But before you upgrade, it’s the single most important step. With a full bootable backup, you can botch your upgrade beyond any tawdry 1.1.1 iPhone bricking ever done, and still in a moment’s grace boot from your backup and recover. Consider CarbonCopyCloner (already Leopard ready) from Bombich Software to make your bootable clone.
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Excited about Leopard’s super cool groovy new features, but your Mac doesn’t meet the stiff new system requirements? According to Apple, Mac OS X 10.5 Leopard cannot be directly installed on Macs with a G4 processor slower than 867 MHz. However, provided that you have access to a Leopard compatible Mac, there is a workaround. I discovered while trying to get Leopard working on my 800 MHz Titanium Powerbook, that while it can’t be installed directly, it will run from a drive with Leopard already installed.
So here is what needs to be done. First, get a Leopard compatible Mac. Take the older Mac start it up in target disk mode and connect it to the LCM (Leopard Compatible Mac) via a Firewire cable. Insert the Leopard installation disk in the LCM and start the installation process. When the installer asks where Leopard is to be installed, specify the Target Disk Mode connected Mac’s hard drive. Complete the installation process and once the LCM has happily booted from the new system shut it down, disconnect the older Mac, and power it down. Start the older Mac up and it should now be running Leopard.
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That’s not a typo, Despite the excitement and fervor to rush out and upgrade to the newest cat in Apple’s litter, there are actually good reasons not to upgrade to Leopard right away. Here are five to consider.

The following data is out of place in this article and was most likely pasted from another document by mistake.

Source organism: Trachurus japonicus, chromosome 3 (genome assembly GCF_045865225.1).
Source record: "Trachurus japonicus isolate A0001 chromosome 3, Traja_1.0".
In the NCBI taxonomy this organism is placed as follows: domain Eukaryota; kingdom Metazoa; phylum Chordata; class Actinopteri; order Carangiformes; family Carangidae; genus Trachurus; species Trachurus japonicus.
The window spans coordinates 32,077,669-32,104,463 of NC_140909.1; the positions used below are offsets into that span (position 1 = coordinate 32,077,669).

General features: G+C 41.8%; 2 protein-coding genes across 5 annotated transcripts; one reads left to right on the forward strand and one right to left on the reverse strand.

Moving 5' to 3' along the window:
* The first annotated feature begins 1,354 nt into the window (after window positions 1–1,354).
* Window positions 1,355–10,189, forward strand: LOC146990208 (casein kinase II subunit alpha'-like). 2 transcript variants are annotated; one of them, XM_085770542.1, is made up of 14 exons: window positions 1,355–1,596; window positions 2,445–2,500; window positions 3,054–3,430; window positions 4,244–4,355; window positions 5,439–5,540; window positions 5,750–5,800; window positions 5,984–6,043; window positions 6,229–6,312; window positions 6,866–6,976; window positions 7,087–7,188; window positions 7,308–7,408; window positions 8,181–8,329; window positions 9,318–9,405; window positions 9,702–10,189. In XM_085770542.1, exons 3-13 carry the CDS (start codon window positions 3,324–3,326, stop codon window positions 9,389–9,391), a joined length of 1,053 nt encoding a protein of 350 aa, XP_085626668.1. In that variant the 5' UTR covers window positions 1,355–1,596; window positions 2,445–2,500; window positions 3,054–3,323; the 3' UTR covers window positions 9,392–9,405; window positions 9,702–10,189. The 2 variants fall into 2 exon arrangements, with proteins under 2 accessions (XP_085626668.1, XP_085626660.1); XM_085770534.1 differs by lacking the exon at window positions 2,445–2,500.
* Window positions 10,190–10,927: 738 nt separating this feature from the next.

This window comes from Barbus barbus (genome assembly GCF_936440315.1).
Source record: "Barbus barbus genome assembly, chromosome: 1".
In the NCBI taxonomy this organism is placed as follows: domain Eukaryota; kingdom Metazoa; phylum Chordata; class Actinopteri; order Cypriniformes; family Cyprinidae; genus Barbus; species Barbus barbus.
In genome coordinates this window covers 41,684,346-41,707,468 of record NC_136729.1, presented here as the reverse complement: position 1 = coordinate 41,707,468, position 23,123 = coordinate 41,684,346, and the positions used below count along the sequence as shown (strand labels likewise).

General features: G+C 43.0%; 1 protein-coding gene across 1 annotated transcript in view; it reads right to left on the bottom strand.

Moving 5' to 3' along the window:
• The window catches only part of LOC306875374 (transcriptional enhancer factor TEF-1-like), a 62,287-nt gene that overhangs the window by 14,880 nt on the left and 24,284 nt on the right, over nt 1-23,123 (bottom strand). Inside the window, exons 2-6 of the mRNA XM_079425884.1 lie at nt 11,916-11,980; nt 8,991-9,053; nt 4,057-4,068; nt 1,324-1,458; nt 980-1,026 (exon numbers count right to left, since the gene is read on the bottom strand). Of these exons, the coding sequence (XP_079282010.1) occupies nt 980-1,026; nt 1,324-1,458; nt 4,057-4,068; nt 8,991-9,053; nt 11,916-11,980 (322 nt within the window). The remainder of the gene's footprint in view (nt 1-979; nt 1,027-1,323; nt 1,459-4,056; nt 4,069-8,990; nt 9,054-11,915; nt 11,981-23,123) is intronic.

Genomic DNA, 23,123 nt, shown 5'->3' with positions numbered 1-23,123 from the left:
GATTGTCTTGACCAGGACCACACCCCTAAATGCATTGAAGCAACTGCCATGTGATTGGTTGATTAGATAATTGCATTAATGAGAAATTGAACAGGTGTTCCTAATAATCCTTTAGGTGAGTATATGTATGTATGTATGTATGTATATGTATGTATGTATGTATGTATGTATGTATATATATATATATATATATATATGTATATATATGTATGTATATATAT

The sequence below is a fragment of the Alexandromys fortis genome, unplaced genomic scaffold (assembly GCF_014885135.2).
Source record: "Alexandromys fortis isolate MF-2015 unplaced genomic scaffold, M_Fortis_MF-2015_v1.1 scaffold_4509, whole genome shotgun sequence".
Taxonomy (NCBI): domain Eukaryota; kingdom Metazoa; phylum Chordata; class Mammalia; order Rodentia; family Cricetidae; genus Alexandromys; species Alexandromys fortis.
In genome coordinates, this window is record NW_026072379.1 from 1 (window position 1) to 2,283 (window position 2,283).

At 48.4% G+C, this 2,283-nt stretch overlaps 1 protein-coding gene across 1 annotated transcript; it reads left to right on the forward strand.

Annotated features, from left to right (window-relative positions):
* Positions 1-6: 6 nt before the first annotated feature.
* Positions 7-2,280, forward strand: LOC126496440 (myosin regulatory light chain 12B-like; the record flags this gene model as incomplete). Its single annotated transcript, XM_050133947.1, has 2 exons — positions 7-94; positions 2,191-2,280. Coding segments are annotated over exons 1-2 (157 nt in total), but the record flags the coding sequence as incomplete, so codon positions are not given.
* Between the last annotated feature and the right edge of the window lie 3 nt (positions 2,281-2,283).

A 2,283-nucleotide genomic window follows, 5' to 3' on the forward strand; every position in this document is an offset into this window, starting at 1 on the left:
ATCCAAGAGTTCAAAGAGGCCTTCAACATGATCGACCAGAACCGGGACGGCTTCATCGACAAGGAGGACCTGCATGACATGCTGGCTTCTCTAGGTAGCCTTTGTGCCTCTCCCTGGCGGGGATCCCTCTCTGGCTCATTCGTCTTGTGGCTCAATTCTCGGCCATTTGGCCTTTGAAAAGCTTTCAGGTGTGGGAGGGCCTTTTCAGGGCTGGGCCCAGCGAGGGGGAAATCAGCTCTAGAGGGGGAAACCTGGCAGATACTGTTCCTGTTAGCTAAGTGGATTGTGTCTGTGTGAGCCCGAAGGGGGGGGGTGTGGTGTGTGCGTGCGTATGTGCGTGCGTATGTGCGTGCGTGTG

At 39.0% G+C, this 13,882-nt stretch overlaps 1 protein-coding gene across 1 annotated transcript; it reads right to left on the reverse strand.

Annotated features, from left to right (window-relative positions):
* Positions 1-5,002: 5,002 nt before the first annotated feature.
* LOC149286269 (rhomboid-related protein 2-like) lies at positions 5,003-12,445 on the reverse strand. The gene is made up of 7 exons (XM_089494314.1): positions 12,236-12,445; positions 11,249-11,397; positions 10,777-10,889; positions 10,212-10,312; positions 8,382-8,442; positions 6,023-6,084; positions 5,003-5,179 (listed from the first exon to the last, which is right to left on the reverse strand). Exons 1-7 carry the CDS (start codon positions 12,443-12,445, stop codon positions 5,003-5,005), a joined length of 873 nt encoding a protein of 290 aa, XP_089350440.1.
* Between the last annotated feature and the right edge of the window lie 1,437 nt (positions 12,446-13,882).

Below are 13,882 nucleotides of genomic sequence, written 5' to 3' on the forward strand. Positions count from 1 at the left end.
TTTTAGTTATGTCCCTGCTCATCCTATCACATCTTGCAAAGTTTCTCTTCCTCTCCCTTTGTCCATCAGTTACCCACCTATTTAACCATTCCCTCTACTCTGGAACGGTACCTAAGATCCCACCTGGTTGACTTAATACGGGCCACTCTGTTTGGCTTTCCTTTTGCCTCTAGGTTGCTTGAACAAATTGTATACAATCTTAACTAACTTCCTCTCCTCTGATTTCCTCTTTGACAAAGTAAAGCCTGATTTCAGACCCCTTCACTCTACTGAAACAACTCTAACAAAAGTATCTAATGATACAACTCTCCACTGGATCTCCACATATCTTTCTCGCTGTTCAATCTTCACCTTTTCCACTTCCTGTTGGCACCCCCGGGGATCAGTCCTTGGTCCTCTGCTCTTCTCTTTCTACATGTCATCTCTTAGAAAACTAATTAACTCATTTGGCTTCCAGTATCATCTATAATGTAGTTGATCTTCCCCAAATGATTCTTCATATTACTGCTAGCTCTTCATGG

Number One: First Isn’t Always Best
Technology always needs early adopters, brave souls living on the bleeding edge trying each new electronic gadget or software program because they are driven to be the first. They are the ones who take the punches, suffer the glitches, crashes, and report the bugs that are inevitable with new technology and software, and many times provide workarounds and fixes. More cautious Mac users should follow the basic tech rule, “Never buy version one of anything.” Some may argue Leopard is just the evolution of the current Mac OS, and while it’s Officially Mac OS X 10.5, it’s still version one of Leopard. Wait a few weeks after Leopard’s release into the wild to see what problems, gotchas, and solutions the first adopters discover. This makes transitioning from Tiger to Leopard smoother and less painless. Places to check to see what is going on with Leopard include Appleâ€™s support site for Mac OS X (www.apple.com/support/leopard/) where there will be technotes regarding problems and solutions, and forums where other users discuss their experiences; our own MacCast, as well as MacFixit.com (www.macfixit.com) and Macintouch (www.macintouch.com).